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  • ENCOUNTER WITH MOHAMED AGLAGANE, A BEEKEEPER COMMITTED TO THE SAHARAN YELLOW BEE CONSERVATION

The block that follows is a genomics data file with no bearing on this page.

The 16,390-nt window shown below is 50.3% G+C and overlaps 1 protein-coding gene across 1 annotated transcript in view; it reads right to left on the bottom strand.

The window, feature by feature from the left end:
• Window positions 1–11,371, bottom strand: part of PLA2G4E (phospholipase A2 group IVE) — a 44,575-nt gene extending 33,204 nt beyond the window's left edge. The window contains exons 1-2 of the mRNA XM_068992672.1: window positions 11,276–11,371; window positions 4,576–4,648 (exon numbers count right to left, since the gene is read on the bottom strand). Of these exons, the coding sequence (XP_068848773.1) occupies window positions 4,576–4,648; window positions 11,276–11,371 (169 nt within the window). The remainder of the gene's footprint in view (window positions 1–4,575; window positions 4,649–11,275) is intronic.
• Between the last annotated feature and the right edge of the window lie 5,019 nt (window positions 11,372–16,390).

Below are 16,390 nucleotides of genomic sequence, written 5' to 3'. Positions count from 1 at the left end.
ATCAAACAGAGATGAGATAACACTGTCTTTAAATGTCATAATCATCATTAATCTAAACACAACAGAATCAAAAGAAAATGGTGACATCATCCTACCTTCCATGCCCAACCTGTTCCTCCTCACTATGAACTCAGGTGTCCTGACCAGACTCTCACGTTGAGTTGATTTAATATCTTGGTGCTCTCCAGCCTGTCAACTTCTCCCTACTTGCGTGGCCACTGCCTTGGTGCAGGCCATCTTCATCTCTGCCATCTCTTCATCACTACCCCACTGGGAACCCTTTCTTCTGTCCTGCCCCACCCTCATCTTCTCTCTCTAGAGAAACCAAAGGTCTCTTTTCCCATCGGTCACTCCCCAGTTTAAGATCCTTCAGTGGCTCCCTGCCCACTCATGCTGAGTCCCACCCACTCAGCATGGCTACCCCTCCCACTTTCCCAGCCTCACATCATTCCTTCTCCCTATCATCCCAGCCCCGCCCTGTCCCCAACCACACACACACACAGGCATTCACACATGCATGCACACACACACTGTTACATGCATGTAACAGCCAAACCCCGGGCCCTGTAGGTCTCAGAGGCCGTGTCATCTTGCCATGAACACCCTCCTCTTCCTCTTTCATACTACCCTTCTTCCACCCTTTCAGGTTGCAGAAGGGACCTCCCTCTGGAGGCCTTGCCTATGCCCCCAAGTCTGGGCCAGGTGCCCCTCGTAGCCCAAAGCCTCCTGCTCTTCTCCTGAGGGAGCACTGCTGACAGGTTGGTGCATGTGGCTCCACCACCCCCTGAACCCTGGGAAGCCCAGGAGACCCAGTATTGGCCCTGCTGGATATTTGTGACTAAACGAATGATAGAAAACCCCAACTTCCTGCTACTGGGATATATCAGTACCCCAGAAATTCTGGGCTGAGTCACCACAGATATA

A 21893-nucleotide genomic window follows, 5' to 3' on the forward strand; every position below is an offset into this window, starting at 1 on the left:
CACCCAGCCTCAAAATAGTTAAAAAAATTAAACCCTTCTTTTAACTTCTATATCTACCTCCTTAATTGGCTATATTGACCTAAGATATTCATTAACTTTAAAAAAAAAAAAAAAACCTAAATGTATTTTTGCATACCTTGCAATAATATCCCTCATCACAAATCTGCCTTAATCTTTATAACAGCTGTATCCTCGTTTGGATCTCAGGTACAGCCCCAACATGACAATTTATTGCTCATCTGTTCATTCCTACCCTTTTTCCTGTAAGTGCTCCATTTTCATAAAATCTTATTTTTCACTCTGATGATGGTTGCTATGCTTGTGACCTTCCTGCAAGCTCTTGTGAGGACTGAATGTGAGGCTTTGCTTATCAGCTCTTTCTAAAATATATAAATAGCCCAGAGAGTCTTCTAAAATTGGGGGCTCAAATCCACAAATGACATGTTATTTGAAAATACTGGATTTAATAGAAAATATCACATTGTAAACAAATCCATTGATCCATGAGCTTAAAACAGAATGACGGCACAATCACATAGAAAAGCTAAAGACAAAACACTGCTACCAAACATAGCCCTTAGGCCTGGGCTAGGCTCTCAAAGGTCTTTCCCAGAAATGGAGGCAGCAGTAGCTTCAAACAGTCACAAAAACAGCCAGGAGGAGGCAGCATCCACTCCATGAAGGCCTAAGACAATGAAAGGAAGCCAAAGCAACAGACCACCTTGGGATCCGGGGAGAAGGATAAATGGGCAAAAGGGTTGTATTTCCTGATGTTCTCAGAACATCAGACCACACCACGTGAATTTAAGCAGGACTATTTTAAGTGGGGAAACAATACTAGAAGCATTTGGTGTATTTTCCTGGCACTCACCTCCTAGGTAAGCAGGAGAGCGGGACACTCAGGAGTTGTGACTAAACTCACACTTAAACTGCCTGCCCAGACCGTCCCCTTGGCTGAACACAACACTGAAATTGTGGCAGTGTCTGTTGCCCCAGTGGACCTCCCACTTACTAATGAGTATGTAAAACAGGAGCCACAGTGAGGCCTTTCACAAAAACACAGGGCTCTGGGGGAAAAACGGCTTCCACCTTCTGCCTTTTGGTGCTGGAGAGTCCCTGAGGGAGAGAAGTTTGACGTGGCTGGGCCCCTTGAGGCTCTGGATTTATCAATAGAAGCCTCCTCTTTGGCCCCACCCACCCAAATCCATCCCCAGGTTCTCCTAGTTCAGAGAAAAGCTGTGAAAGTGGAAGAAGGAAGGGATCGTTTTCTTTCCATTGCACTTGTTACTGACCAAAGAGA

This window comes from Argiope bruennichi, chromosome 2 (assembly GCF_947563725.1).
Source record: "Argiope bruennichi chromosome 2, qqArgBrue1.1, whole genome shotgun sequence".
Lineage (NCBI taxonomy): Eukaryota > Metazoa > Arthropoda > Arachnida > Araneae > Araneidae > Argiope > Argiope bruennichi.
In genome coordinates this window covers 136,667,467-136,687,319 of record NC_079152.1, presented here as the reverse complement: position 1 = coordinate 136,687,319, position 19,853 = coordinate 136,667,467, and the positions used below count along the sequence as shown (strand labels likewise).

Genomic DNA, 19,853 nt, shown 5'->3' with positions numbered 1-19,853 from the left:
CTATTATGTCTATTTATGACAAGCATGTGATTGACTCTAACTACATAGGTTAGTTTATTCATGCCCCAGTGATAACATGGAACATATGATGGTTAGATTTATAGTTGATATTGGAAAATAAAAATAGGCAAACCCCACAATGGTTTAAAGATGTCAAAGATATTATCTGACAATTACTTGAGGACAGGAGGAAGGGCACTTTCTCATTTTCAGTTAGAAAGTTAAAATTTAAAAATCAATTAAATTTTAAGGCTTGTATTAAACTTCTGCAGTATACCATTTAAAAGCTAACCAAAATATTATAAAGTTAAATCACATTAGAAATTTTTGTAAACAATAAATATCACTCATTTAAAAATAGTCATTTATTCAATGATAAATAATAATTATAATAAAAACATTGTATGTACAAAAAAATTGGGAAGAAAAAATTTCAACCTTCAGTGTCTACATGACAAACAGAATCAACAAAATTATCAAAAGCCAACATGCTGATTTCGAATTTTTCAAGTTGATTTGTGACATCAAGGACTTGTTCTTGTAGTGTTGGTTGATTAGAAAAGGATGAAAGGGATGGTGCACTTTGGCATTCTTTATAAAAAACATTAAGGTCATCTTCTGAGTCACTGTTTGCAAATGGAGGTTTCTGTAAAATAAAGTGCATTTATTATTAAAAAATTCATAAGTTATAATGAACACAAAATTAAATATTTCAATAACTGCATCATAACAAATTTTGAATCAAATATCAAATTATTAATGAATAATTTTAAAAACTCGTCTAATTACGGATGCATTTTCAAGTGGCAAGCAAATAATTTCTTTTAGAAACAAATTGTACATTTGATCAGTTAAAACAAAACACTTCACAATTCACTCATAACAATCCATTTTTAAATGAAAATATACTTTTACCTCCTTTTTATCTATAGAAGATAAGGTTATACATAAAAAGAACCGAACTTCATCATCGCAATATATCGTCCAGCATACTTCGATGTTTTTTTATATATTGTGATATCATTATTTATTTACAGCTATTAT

We’re in Skoura, a small town located in the Atlas foothills, at the Sahara gates. Our research on the saharan yellow bee conservation efforts have led us to Sawadi (read the article), an ecolodge run by people who sheltered several control hives. They were the ones to put us in touch Mohamed Aglagane, former President of the Albisher organzation, to which this ambitious project owes its existence.   Mohamed, a desert philosopher We meet Mohamed one evening after school, for in addition to being a beekeeper, he’s also a school teacher. We seat around the traditional mint tea and discover a man full of will and passion. « Saving the yellow bee is a loooooong term job! » he tells us with a sigh. But a hard work that is worth it, so much of a symbol of hope is this bee in an environment only getting tougher and tougher. Keeper of the ancestral knowledge linking Men and Nature, she is also the guardian of the unique biodiversity that makes this arid, but very resourceful area, so rich. « I could’t just sit there and watch, so I started to learn. » Mohamed Mohamed became a beekeeper ten years ago, when he realised that this very special bee was to simply disappear if nothing was done. « I could’t just sit there and watch, so I started to learn » he tells us. With the help and the support of numerous organisation and people*, Mohamed launches the non profit organisation Albisher, in order to support the conservation project. He is also involved in raising five sons, to whom he teaches that you have to reconnect to nature, not go against. His philosophy is full of wisdom and pushed him into exploring the technics of traditional medicine and homeopathy, that he now uses in his job, as well as his everyday life… HOW TO NATURALLY TREAT AGAINST VARROA? « Do you know about the principle of analogy? » he starts. It is one of the fundamental principles of homeopathy, that says that for similar afflictions, you can use the same remedy. For exemple, to treat the varroa, which is kind of the bee lice, one can use Staphysagria, a remedy issued from a plant called the lice plant growing in the Mediterranean area. He also mentions that it is what the elders used to employ, a method Albisher tested when working in Skoura with Homeopaths Without Borders to treat the almond tree aphids… *The Regional Office for Agricultural Valorisation in Ouarzazate, of which Mr Mohamed Benidir is responsible for the livestock services; The Science Faculty of Semlalia in Marrakech, from which Mr Ahmed Ouhammou, a botanist, helped a lot on the project; The Beekeeping Technics Studies Center of Moselle, of which Paul Schweitzer is the ecological laboratory director; The Regional Beekeeping Sanitary Organisms National Federation in France, of which Louis Pister is the administrator and organised and held a lot of beekeeping training cessions for Albisher; The Interprofessional Moroccan Beekeeping Federation, of which Mr M’hammed Aboulal is the President; The French Embassy in Morocco; The French Foundation; And the Algerian Beekeeping Organisations Federation, of which Mahmoud Lakhal is the President. #gallery-12 { margin: auto; } #gallery-12 .gallery-item { float: left; margin-top: 10px; text-align: center; width: 50%; } #gallery-12 img { border: 2px solid #cfcfcf; } #gallery-12 .gallery-caption { margin-left: 0; } /* see gallery_shortcode() in wp-includes/media.php */ Sawadi – Skoura – Morocco – Read the article Sawadi – Skoura – Morocco – Read the article He now wishes to share a little experiment with us. He puts a big spoon full of honey in a soup plate, and lightly flattens it out with the back of the spoon. He then adds a little water on top of it, and slowly moves the plate in circles for a few seconds. We’re asked to look into it and to tell him what we observe. To our greatest surprise, the surface of the honey is recreating a perfectly sized honeycomb pattern. We can’t believe what our eyes are telling us. He explains that it is a way to differentiate real honey (from nectar) from fake honey (from sugar), and that it is called the water memory… Ok… We’re all ears. The yellow bee and her challenge for survival In this barren environment located between the High Atlas mountains and the Sahara at the altitude of 1200 metres, the rocky landscapes seem deserted. Yet, they hold a secret. Watching closer, an extraordinary diversity of plants lies here, with an abundance of species specially adapted for these extreme conditions. The vegetation generally stays small, displaying thorns, a limited leaf surface to avoid evapotranspiration, and small flowers with shallow honey wells. #gallery-13 { margin: auto; } #gallery-13 .gallery-item { float: left; margin-top: 10px; text-align: center; width: 100%; } #gallery-13 img { border: 2px solid #cfcfcf; } #gallery-13 .gallery-caption { margin-left: 0; } /* see gallery_shortcode() in wp-includes/media.php */ Western Sahara – Morocco – Read the article « You cannot do better than nature, The best you can do is to protect it, just like these bees, so perfectly adapted to their area’s climate. » Mohamed Mohamed says that it is because of this difficult climate that the yellow bee, or Apis mellifera sahariensis, is so remarkable. « You cannot do better than nature. The best you can do is to protect it, just like these bees, so perfectly adapted to their area’s climate » he explains. Her tongue is smaller than the other bees, giving her access to smaller flowers, she can gather pollen up until seven kilometres from her hive, against just three for the others, and she’s also capable of regulating her colony numbers depending on the food availability to ensure survival. A fascinating demonstration of adaptability, topped up by the fact that she has a very gentle behaviour… Making her a perfect companion for beekeepers! #gallery-14 { margin: auto; } #gallery-14 .gallery-item { float: left; margin-top: 10px; text-align: center; width: 100%; } #gallery-14 img { border: 2px solid #cfcfcf; } #gallery-14 .gallery-caption { margin-left: 0; } /* see gallery_shortcode() in wp-includes/media.php */ Anti Atlas – Morocco – Read the article Nevertheless, her survival is threatened. Her existence was seriously compromised by the massive spraying of insecticide to fight the destructive cricket plagues and her population, although resistant, has become alarmingly low on numbers.  The bees are here in great numbers, but they are all almost black. « That’s because of the transhumance, and also the beekeepers buying black bees hives to replace the ones lost because of spraying » Mohamed explains. The beekeepers from the north and the west of the country work with black bees (called tellienne bee) because they are today easier to find, and move their hives following the flowerings. The yellow queens will meet with the black drones, and the genetic dilution will start, leading to the disappearance of the first ones. To find trace of the yellow bee, one now has to go deep into the Atlas valleys away from the transhumance areas, where a traditional beekeeping is still practiced. Comparison between a yellow bee and a black bee, also called tellienne bee #gallery-15 { margin: auto; } #gallery-15 .gallery-item { float: left; margin-top: 10px; text-align: center; width: 100%; } #gallery-15 img { border: 2px solid #cfcfcf; } #gallery-15 .gallery-caption { margin-left: 0; } /* see gallery_shortcode() in wp-includes/media.php */ Anti Atlas – Morocco – Read the article Anti Atlas – Morocco – Read the article The honey memory « Someone one day said that this village holds the hives in its hands » Mohamed The next day Mohamed takes us into the yellow bee realm, in the heart of the High Atlas mountains. We’re heading to the berber village of Tagragra, where the community troglodyte apiary is still tend to according to ancestral techniques. « Someone one day said that this village holds the hives in its hands » he says when arriving at the foot of the hives, carved directly into the rocky wall a few meters away from the houses. #gallery-16 { margin: auto; } #gallery-16 .gallery-item { float: left; margin-top: 10px; text-align: center; width: 100%; } #gallery-16 img { border: 2px solid #cfcfcf; } #gallery-16 .gallery-caption { margin-left: 0; } /* see gallery_shortcode() in wp-includes/media.php */ High Atlas – Morocco – Read the article Tagragra – High Atlas – Morocco – Read the article The hives, of which the front facing us is sealed, are made of two distinct parts, partially divided by an inside partition. On one side are the queen and the brood, with the exit hole, and on the other side is the equivalent of the top box, where the honey is collected. #gallery-17 { margin: auto; } #gallery-17 .gallery-item { float: left; margin-top: 10px; text-align: center; width: 100%; } #gallery-17 img { border: 2px solid #cfcfcf; } #gallery-17 .gallery-caption { margin-left: 0; } /* see gallery_shortcode() in wp-includes/media.php */ Tagragra – High Atlas – Morocco – Read the article Tagragra – High Atlas – Morocco – Read the article « The work for the yellow bee conservation starts here, it’s tradition helping modernity! » Mohamed, quoting one of his friends, Paul Schweitzer In here, tradition is queen and the bees are an integral part of the family. Quoted in the Coran as good for the health, honey is one of the main ingredients in cooking, as well as in medicine. The women, often in charge of the bees, also learned how to use their venom to heal humans and animals. To treat a cyst on livestock for exemple, they use the bee to sting into the cyst, then empty the abscess that the sting helped to burst, and after that fill the wound up with honey to ensure disinfection and healing… They also use the venom against leishmaniasis, scorpion stings, migraine, eczema, and sore throat. And it also seems that honey is the best cure for haemorrhoids! « The work for the yellow bee conservation starts here, it’s tradition helping modernity! » Mohamed says, quoting one his friends Paul Schweitzer. Because it’s in here, in the depth of the Atlas mountains, that they will find the yellow queens that will repopulate the colonies in the valleys and palm groves such as Skoura’s one. #gallery-18 { margin: auto; } #gallery-18 .gallery-item { float: left; margin-top: 10px; text-align: center; width: 100%; } #gallery-18 img { border: 2px solid #cfcfcf; } #gallery-18 .gallery-caption { margin-left: 0; } /* see gallery_shortcode() in wp-includes/media.php */ Tagragra – High Atlas – Morocco – Read the article #gallery-19 { margin: auto; } #gallery-19 .gallery-item { float: left; margin-top: 10px; text-align: center; width: 50%; } #gallery-19 img { border: 2px solid #cfcfcf; } #gallery-19 .gallery-caption { margin-left: 0; } /* see gallery_shortcode() in wp-includes/media.php */ Tagragra – High Atlas – Morocco – Read the article Tagragra – High Atlas – Morocco – Read the article Tagragra – High Atlas – Morocco – Read the article The challenge, rearing yellow queens The process isn’t simple and requires time and attention. To sum up, the idea is to collect yellow queens brood in the remote mountain valleys, where the breed is the purest, and then to use it to raise new yellow queens that will replace the black ones in the targeted hives. Little by little, restraining drastically the presence of black drones, the yellow bees will eventually take over the black ones. But like Mohamed said in the beginning, it’s a long term hard work requiring full involvement. Yet the goal is worth every drop of sweat of it, and that’s why the non profit organisation Albisher, of which he is the spokesman, offers motivated young people beekeeping training courses. And the yellow bee is the perfect candidate, for she also offers, among all her other qualities, a far better efficiency regarding the actual average five kilos… That’s what we like to call a win/win situation! The organisation is by the way always looking for volunteers ready to share their knowledge. So if you know your way around bees and queen rearing, and have some time to offer, get in touch with Mohamed! Back from this expedition in the mountains, we’re invited to share the traditional Friday couscous. Between two couscous balls, he tells us that he has a surprise for us… He contacted two of his friends, involved in a food forest plantation in the desert, and another of his friends, practising homeopathy for plants, so we could meet them! Seeing our stunned faces, he adds with all the restraint and wiseness that defines him « I’m only giving nice flowers to forage upon ». We now know our next destinations! Thank you Mohamed. We came to learn more about the saharan yellow bee, et we now go knowing that we only picked one sand grain up… Contact ALBISHER Localisation: Skoura, Ouarzazate Province, Morocco E-mail: associalbisher@live.fr